One Piece, Vol. 93

By Eiichiro Oda. Released in Japan by Shueisha, serialization ongoing in the magazine Weekly Shonen Jump. Released in North America by Viz. Translated by Stephen Paul.

Because One Piece has been running for so long, there aren’t a lot of plots that it hasn’t at least taken a glance at along the way. That’s probably why Oda is having so much fun with the time travel angle introduced here, with the long-lost heroes reappearing twenty years later, seemingly the same as before. The eventual beat when they all finally arrive hasn’t happened yet, but we do meet Momonosuke’s little sister, who is now of course a young woman, and also a striking reminder of how Oda loves to contrast ugly men and gorgeous women when he draws. (Or in this case ugly boys.) She’s got a lot going on in this volume, so it’s amusing that the thing I noticed most was Oda mocking shippers in her interactions with the completely sexless Zoro. (To be fair to Zoro, he does get that people would take them sleeping together the wrong way.) And then there’s Toko, which… well, I’ll get to her.

As with previous Wano volumes, the action slips from place to place almost too fast to follow, trying to make sure that everyone gets something to do. This means we get to see Nami and Robin in the baths (and Nami accidentally flashing everyone, which reminds me of her deliberately doing this in Alabasta); Sanji being, well, Sanji; Luffy, still in prison, having to fight off most of the guards one by one for entertainment, and meeting up with an old, seemingly feeble man who of course has a very badass past; and Shopper trying to deal with the fact that he’s now allied with Big Mom, who has lost her memories and thus is bright, cheery and friendly again. Chopper, of course, knows this will only last till her memories return, so spends a lot of the time terrified. (There’s some interesting lettering going on in these scenes to show “girly’ speech – excellent job by Vanessa Satone, the letterer and touch-up person.)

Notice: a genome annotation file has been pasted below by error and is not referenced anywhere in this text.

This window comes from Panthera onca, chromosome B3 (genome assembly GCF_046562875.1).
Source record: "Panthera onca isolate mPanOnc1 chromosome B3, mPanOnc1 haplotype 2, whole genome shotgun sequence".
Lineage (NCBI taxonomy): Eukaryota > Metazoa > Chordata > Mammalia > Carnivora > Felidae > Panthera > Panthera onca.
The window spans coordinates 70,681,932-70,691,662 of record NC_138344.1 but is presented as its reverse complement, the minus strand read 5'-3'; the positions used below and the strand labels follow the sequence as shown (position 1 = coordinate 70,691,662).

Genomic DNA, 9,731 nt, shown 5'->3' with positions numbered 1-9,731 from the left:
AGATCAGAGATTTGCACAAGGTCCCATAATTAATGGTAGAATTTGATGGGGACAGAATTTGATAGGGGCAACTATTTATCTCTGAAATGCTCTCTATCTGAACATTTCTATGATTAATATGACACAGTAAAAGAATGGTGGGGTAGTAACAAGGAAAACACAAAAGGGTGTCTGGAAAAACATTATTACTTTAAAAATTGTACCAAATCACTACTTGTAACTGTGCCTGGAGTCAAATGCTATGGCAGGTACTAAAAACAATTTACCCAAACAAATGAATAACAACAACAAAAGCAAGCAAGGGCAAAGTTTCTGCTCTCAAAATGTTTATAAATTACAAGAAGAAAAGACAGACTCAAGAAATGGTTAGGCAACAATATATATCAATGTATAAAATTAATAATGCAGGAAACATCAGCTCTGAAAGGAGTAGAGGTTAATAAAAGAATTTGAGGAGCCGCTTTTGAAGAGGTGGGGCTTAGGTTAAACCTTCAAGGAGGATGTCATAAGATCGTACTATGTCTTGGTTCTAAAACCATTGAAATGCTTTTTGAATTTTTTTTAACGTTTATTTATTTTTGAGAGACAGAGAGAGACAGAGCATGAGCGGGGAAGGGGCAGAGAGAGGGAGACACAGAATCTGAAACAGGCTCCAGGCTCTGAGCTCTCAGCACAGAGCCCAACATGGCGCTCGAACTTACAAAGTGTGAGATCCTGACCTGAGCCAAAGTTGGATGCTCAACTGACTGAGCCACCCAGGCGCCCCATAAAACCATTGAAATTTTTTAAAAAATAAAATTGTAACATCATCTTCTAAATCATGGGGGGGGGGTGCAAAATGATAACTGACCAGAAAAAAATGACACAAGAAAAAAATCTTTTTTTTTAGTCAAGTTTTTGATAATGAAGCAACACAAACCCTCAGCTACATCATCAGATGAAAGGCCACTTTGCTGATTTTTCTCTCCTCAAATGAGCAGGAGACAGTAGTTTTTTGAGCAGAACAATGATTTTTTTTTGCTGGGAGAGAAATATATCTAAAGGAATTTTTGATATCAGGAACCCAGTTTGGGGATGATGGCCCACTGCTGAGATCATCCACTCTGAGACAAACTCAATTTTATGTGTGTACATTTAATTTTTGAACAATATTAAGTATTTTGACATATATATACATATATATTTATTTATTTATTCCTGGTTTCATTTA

And then we get to the end of the book, where Oda reminds us how well he can have chaos quickly turn to tragedy, with the public execution of Yasu, who turns out to have a secret identity (not a surprise). He’s spent much of the time bopping around the manga dressed up as the stereotypical Japanese jester, with a giant grin on his face. The grin remains even as he’s about to be executed (by firing squad, a particularly dishonorable death in the period that Oda is riffing on here), and there is an explanation of everyone smiling and laughing in the face of tragedy… but then after his death, it turns far too creepy for that to really be the case, especially when his daughter sees his death and can’t stop giggling (as she has the entire book) even as she cries out that her father is dead. The cliffhanger, unfortunately, implies that it may be the One Piece equivalent of drugs at work once more.

So yeah, everything is kind of terrible at the moment. Sure would be nice if we could start a revolution soon. Still, this was a chaotic but solid volume of One Piece, a bit better than the last couple of books.

One Piece, Vol. 92

By Eiichiro Oda. Released in Japan by Shueisha, serialization ongoing in the magazine Weekly Shonen Jump. Released in North America by Viz. Translated by Stephen Paul.

When One Piece was a young, relatively new series, ages ago, it was relatively easy to jump right into, with story arcs that rarely bled into each other all that much. Once they arrived in the New World, though, all that has changed, possibly as Oda realized that a 92-volume series is much harder to have people jump right into with no information. As such, storylines have bled together a lot more than they used to. Law is back again, of course, and the rest of the supernovas seem to be following, as when Luffy is thrown into prison midway through this book, he meets up with Kidd, and the two of them seem to be competing to see who can be the most badass prisoner (it’s a tie). There’s drug-running… pardon me, artificial devil fruit running, which Luffy upended by taking down Doflamingo. And of course Big Mom is back, chasing after the Straw Hats, though the cliffhanger suggests she may have a very different role to play this time.